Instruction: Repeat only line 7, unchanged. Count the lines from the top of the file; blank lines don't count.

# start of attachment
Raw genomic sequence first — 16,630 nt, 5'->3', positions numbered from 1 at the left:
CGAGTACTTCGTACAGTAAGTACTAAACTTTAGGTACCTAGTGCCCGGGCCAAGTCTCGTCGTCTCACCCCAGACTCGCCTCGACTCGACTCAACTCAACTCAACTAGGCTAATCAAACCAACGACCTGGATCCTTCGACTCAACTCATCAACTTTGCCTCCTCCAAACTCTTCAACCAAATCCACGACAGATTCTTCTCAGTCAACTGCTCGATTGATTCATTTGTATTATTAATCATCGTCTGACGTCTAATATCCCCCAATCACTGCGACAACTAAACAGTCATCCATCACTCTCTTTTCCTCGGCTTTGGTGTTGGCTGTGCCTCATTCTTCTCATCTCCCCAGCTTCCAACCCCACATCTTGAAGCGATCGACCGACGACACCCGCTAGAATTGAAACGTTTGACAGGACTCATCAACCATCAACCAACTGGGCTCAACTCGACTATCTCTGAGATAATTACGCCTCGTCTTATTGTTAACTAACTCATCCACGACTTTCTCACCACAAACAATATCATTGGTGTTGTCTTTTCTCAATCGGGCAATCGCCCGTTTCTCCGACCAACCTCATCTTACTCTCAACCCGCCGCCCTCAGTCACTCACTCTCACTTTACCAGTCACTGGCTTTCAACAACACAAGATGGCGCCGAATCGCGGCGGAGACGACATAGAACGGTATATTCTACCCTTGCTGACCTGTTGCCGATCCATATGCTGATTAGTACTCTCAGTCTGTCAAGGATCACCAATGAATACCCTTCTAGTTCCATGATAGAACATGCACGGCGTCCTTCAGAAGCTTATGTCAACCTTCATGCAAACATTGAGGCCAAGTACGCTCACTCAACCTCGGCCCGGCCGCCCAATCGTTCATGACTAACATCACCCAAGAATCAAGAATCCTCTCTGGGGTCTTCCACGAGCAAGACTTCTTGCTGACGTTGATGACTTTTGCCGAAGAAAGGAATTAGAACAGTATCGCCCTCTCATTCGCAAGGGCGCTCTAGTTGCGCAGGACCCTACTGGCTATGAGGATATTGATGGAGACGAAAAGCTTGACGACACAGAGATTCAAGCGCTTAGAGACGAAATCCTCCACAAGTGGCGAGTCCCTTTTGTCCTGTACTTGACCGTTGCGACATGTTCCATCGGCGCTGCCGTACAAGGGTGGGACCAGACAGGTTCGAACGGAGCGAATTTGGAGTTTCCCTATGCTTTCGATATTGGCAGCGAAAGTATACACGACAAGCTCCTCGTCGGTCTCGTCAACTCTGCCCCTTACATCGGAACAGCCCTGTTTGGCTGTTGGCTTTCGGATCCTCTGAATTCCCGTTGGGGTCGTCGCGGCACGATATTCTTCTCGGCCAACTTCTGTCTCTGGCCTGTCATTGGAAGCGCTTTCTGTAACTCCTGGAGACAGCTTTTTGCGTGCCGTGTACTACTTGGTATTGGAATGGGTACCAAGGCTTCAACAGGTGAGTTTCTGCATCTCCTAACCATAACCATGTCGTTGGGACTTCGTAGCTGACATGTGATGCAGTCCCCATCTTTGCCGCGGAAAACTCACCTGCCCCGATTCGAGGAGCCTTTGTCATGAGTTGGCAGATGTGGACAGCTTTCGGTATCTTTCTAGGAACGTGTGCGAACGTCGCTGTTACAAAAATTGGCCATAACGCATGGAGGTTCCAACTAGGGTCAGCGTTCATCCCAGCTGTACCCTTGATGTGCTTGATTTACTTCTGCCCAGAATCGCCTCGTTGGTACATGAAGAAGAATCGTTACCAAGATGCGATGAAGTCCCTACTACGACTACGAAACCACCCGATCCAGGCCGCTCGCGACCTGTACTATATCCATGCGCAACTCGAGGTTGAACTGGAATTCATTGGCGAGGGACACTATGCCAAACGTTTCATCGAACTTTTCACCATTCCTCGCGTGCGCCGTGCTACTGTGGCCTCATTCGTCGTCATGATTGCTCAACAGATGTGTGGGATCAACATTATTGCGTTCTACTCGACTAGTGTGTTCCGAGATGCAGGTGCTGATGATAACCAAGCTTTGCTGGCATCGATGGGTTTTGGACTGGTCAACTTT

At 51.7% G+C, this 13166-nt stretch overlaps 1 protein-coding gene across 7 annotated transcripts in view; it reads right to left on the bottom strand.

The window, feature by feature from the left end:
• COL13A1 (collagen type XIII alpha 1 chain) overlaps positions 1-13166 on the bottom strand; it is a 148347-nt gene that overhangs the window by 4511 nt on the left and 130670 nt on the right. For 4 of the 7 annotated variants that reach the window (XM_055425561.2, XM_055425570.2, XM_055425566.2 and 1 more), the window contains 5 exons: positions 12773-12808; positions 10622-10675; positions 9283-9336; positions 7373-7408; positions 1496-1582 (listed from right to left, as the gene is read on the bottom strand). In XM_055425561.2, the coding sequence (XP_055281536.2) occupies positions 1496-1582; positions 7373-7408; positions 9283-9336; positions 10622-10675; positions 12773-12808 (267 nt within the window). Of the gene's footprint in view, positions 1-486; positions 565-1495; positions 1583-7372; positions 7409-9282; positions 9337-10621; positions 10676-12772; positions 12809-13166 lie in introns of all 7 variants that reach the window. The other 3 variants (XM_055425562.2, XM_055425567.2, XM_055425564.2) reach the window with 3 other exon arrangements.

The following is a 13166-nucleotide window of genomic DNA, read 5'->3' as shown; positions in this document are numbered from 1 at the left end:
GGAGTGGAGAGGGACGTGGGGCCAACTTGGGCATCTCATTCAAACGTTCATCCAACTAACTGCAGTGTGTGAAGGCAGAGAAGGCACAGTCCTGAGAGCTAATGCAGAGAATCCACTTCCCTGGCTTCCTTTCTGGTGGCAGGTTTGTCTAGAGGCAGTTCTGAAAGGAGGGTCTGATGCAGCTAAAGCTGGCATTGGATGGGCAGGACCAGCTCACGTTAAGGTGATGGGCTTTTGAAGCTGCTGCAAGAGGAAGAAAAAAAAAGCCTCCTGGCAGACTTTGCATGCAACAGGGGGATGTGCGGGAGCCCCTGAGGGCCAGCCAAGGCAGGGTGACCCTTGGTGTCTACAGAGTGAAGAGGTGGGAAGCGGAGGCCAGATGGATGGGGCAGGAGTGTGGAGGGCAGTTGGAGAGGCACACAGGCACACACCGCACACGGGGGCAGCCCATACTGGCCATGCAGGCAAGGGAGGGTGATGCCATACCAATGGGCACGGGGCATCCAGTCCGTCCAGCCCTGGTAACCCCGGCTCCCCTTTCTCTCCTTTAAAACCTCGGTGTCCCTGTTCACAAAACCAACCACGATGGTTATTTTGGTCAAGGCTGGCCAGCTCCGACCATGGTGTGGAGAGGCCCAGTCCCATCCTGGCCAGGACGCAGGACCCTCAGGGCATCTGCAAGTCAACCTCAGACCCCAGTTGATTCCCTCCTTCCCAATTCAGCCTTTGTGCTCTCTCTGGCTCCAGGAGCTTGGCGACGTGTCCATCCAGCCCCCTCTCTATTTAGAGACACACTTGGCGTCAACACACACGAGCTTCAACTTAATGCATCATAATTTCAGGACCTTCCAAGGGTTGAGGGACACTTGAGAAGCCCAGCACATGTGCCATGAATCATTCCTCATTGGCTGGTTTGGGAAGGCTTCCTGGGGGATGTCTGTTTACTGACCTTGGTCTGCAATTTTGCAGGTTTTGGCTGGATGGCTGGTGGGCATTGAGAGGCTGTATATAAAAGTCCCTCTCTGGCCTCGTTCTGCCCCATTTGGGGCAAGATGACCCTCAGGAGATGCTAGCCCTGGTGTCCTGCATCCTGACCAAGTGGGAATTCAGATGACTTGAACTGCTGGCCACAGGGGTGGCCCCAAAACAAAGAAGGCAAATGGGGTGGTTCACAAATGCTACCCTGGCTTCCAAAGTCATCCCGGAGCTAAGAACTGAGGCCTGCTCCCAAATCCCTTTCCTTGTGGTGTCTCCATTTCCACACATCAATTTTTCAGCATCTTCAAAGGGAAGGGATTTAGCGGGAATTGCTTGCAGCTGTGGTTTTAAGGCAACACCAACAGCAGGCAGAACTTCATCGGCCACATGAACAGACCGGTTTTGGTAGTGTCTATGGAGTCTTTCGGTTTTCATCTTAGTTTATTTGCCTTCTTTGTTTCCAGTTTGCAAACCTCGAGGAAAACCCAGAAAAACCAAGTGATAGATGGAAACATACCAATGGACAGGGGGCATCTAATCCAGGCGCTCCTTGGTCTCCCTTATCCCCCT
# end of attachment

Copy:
GGAGTGGAGAGGGACGTGGGGCCAACTTGGGCATCTCATTCAAACGTTCATCCAACTAACTGCAGTGTGTGAAGGCAGAGAAGGCACAGTCCTGAGAGCTAATGCAGAGAATCCACTTCCCTGGCTTCCTTTCTGGTGGCAGGTTTGTCTAGAGGCAGTTCTGAAAGGAGGGTCTGATGCAGCTAAAGCTGGCATTGGATGGGCAGGACCAGCTCACGTTAAGGTGATGGGCTTTTGAAGCTGCTGCAAGAGGAAGAAAAAAAAAGCCTCCTGGCAGACTTTGCATGCAACAGGGGGATGTGCGGGAGCCCCTGAGGGCCAGCCAAGGCAGGGTGACCCTTGGTGTCTACAGAGTGAAGAGGTGGGAAGCGGAGGCCAGATGGATGGGGCAGGAGTGTGGAGGGCAGTTGGAGAGGCACACAGGCACACACCGCACACGGGGGCAGCCCATACTGGCCATGCAGGCAAGGGAGGGTGATGCCATACCAATGGGCACGGGGCATCCAGTCCGTCCAGCCCTGGTAACCCCGGCTCCCCTTTCTCTCCTTTAAAACCTCGGTGTCCCTGTTCACAAAACCAACCACGATGGTTATTTTGGTCAAGGCTGGCCAGCTCCGACCATGGTGTGGAGAGGCCCAGTCCCATCCTGGCCAGGACGCAGGACCCTCAGGGCATCTGCAAGTCAACCTCAGACCCCAGTTGATTCCCTCCTTCCCAATTCAGCCTTTGTGCTCTCTCTGGCTCCAGGAGCTTGGCGACGTGTCCATCCAGCCCCCTCTCTATTTAGAGACACACTTGGCGTCAACACACACGAGCTTCAACTTAATGCATCATAATTTCAGGACCTTCCAAGGGTTGAGGGACACTTGAGAAGCCCAGCACATGTGCCATGAATCATTCCTCATTGGCTGGTTTGGGAAGGCTTCCTGGGGGATGTCTGTTTACTGACCTTGGTCTGCAATTTTGCAGGTTTTGGCTGGATGGCTGGTGGGCATTGAGAGGCTGTATATAAAAGTCCCTCTCTGGCCTCGTTCTGCCCCATTTGGGGCAAGATGACCCTCAGGAGATGCTAGCCCTGGTGTCCTGCATCCTGACCAAGTGGGAATTCAGATGACTTGAACTGCTGGCCACAGGGGTGGCCCCAAAACAAAGAAGGCAAATGGGGTGGTTCACAAATGCTACCCTGGCTTCCAAAGTCATCCCGGAGCTAAGAACTGAGGCCTGCTCCCAAATCCCTTTCCTTGTGGTGTCTCCATTTCCACACATCAATTTTTCAGCATCTTCAAAGGGAAGGGATTTAGCGGGAATTGCTTGCAGCTGTGGTTTTAAGGCAACACCAACAGCAGGCAGAACTTCATCGGCCACATGAACAGACCGGTTTTGGTAGTGTCTATGGAGTCTTTCGGTTTTCATCTTAGTTTATTTGCCTTCTTTGTTTCCAGTTTGCAAACCTCGAGGAAAACCCAGAAAAACCAAGTGATAGATGGAAACATACCAATGGACAGGGGGCATCTAATCCAGGCGCTCCTTGGTCTCCCTTATCCCCCT